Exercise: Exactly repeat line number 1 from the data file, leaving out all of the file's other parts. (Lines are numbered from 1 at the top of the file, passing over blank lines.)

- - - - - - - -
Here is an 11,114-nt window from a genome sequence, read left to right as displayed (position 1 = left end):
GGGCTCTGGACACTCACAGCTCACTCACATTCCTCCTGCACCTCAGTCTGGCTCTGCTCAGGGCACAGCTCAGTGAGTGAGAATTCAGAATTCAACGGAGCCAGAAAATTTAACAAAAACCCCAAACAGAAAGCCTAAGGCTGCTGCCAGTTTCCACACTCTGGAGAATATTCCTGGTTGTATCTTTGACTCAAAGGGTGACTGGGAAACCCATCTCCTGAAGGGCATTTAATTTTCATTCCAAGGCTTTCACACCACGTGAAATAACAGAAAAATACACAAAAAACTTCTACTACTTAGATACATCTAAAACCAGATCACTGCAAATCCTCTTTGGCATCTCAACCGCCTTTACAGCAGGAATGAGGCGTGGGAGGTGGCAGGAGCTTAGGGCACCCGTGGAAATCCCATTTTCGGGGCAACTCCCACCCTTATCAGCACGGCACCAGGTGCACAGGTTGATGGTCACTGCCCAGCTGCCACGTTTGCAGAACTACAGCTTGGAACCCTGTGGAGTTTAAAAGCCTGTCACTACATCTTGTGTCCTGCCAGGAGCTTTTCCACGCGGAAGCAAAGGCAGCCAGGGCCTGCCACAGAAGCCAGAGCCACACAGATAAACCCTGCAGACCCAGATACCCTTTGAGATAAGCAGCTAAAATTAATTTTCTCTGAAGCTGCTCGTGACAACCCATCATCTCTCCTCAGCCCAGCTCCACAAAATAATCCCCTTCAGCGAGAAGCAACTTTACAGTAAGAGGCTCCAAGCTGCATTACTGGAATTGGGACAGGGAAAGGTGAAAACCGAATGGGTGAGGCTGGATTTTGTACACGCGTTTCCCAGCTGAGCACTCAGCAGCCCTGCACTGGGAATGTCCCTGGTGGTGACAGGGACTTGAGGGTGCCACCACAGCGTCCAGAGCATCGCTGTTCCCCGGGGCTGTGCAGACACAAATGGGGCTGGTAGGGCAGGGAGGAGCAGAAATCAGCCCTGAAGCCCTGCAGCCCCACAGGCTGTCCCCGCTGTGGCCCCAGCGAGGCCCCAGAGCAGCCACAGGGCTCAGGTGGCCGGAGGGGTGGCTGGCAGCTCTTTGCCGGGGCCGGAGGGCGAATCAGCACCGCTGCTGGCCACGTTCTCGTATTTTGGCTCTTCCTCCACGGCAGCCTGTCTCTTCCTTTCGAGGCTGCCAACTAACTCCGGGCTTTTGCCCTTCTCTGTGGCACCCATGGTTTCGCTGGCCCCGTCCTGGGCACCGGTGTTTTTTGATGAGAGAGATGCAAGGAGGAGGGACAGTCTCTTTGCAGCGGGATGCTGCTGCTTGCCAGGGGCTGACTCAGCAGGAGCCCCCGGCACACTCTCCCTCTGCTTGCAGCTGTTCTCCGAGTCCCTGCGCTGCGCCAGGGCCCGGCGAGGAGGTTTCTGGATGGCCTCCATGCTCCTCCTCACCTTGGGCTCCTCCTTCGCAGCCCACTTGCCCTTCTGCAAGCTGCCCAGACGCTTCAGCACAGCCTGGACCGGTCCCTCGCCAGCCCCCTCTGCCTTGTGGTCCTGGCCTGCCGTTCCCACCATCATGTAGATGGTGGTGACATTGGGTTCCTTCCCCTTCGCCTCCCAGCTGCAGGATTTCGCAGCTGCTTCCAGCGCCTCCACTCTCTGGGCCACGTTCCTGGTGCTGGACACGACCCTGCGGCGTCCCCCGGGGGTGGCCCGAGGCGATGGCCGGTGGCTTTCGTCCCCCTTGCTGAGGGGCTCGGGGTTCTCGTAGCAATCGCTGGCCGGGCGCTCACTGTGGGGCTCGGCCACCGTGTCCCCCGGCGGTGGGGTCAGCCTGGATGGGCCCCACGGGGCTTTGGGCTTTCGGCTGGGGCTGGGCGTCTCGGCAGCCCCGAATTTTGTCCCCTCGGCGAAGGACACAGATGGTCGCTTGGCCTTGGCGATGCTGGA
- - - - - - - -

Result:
Here is an 11,114-nt window from a genome sequence, read left to right as displayed (position 1 = left end):